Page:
The researchers then determined which of those small, inherited variations, called single-nucleotide polymorphisms (SNPs), were associated with minimal residual disease (MRD). MRD is the small number of leukemic cells that survive after remission induction therapy—the initial treatment. This measurement helps clinicians identify patients whose disease is highly responsive to chemotherapy and therefore might be cured with milder and less-toxic treatment; and also shows if remission induction therapy will likely fail.
The researchers performed a search of 476,796 inherited SNPs from two independent groups of children with newly diagnosed ALL: 318 patients on clinical trials at St. Jude and 169 patients on COG clinical trials.
The study discovered 102 of the inherited genetic variations that affected the level of residual leukemia or MRD. A high proportion (21 of 102) of these MRD-linked SNPs also predicted leukemic relapse; moreover, 21 SNPs linked eradication of MRD with greater exposure of the leukemic cells to the chemotherapy drugs.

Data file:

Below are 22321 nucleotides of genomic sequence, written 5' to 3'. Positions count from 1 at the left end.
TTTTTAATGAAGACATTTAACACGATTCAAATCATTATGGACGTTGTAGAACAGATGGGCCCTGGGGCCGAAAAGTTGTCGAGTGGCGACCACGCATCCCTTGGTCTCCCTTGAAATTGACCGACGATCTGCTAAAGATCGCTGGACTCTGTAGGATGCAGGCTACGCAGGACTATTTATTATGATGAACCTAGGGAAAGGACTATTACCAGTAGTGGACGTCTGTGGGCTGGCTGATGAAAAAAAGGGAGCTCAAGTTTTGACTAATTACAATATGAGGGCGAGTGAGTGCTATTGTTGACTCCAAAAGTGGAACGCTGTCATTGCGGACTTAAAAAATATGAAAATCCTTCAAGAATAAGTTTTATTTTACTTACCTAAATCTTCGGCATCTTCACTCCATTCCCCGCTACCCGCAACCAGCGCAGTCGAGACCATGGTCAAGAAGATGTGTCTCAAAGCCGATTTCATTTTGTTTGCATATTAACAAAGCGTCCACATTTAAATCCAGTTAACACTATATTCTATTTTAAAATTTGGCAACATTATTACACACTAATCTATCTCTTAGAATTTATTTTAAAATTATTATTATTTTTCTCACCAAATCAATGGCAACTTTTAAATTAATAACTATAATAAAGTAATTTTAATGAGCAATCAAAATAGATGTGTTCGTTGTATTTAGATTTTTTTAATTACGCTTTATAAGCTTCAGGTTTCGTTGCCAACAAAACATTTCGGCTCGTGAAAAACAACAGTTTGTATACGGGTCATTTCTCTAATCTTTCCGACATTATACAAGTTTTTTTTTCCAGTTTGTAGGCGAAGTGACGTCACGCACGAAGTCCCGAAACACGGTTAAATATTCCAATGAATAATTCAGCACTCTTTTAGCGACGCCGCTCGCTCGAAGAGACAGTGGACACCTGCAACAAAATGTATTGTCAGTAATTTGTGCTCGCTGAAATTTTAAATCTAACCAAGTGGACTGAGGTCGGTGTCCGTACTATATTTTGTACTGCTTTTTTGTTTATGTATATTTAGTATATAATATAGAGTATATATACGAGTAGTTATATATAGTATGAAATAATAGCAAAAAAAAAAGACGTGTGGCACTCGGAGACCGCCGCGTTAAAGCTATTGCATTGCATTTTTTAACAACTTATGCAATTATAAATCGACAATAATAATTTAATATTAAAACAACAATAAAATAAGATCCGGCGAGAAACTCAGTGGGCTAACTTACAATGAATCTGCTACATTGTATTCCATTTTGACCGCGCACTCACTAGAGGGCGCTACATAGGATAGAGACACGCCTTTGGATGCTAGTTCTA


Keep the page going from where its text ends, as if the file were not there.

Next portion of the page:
For example, the researchers discovered five SNPs that are located in and around a gene called IL15, which codes for a protein called interleukin 15 that stimulates multiplication of leukemic cells. The finding was significant because previous studies showed that IL15 protects tumors from certain chemotherapy drugs; and that it is linked to both invasion of the central nervous system by leukemic cells and an increased risk of recurrence in that area following treatment. In the current study, the team found a link between the IL15 SNPs, increased levels of IL15 in leukemia cells, and an increased risk of high MRD at the end of induction therapy.